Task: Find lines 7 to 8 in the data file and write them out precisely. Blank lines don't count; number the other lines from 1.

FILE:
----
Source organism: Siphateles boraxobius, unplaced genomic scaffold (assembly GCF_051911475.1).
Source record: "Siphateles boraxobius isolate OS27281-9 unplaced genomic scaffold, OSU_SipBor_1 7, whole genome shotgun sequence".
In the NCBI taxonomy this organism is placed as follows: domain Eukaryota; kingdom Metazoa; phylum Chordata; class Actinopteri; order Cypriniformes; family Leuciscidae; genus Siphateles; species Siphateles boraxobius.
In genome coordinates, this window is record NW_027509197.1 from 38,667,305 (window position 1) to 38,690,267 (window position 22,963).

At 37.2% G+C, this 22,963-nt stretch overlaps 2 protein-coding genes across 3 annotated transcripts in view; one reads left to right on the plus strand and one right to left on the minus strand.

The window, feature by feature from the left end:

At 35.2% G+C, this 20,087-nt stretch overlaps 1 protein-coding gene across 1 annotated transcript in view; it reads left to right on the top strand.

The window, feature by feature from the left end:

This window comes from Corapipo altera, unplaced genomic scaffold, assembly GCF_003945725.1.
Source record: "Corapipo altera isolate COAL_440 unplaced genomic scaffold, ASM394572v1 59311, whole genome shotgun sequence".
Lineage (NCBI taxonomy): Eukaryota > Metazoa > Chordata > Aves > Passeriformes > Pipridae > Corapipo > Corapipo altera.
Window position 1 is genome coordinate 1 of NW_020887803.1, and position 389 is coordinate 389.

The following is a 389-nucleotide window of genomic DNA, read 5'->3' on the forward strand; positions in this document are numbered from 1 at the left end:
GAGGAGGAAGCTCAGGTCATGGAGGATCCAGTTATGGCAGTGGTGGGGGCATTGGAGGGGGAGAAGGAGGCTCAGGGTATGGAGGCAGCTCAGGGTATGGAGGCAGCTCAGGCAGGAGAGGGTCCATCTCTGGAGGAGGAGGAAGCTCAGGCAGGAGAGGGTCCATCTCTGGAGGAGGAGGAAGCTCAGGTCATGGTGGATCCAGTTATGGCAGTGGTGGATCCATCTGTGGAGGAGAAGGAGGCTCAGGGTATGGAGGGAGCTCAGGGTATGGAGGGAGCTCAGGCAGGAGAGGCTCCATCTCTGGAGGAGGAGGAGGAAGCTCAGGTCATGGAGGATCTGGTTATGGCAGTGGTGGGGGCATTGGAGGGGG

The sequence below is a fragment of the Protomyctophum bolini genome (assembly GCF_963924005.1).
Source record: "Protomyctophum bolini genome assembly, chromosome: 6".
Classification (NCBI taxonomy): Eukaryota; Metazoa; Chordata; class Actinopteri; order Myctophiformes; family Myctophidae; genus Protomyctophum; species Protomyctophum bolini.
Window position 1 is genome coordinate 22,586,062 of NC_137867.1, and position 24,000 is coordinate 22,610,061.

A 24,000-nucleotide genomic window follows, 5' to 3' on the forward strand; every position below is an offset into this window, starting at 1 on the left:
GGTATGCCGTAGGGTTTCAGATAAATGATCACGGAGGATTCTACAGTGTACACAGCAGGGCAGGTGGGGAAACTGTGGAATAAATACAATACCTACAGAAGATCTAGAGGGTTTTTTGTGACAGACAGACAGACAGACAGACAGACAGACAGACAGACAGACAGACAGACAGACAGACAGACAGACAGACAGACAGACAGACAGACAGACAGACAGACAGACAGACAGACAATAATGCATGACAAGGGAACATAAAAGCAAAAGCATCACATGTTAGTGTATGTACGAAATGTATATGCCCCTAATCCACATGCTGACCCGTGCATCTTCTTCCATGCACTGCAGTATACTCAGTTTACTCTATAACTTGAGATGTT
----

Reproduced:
At 35.2% G+C, this 20,087-nt stretch overlaps 1 protein-coding gene across 1 annotated transcript in view; it reads left to right on the top strand.

The window, feature by feature from the left end: